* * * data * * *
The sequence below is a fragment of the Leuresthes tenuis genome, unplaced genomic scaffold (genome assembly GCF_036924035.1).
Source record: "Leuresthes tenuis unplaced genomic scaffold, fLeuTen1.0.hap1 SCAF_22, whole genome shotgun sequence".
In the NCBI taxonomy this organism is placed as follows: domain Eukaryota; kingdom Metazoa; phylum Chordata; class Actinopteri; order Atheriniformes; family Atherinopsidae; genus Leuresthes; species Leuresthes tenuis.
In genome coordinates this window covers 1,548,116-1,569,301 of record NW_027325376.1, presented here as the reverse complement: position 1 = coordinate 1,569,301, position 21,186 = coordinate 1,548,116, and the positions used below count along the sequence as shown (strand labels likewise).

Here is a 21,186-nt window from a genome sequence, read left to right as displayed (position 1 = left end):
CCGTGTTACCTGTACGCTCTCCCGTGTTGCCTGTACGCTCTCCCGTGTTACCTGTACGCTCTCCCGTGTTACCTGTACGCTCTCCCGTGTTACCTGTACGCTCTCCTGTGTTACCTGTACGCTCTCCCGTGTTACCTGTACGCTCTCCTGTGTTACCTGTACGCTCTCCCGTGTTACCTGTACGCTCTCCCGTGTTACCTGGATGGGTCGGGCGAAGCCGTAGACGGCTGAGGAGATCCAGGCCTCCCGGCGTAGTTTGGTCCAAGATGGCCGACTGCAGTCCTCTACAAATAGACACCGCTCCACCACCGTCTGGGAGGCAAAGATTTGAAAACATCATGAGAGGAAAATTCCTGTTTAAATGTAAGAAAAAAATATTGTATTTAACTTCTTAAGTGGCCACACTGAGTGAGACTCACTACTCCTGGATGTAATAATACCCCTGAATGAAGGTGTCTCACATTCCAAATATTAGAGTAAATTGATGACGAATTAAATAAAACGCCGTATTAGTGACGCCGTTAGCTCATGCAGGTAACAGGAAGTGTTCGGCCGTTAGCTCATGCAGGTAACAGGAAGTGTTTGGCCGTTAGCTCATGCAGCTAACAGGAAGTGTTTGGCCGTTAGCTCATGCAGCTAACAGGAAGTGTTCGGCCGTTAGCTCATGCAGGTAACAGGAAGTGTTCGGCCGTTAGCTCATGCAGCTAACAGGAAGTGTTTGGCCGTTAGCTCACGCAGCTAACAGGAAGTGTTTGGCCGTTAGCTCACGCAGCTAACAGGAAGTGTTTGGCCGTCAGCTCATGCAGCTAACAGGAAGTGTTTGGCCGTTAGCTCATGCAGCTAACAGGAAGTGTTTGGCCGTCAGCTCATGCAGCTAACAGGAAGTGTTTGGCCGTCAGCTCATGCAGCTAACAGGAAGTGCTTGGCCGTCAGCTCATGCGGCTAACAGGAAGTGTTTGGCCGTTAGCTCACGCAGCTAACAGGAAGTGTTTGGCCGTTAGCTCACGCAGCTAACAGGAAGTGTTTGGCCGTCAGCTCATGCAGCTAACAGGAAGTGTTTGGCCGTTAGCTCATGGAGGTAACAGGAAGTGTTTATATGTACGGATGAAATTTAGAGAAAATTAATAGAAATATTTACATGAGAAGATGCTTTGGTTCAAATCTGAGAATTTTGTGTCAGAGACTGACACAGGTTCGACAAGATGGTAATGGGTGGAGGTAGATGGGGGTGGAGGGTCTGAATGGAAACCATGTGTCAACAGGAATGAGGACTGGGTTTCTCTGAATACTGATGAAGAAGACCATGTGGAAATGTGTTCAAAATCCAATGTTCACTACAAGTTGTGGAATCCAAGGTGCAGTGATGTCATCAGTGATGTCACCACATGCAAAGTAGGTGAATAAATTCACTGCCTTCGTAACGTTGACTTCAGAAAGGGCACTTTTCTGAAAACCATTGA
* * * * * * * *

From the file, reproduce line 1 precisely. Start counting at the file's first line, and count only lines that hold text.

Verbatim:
The sequence below is a fragment of the Leuresthes tenuis genome, unplaced genomic scaffold (genome assembly GCF_036924035.1).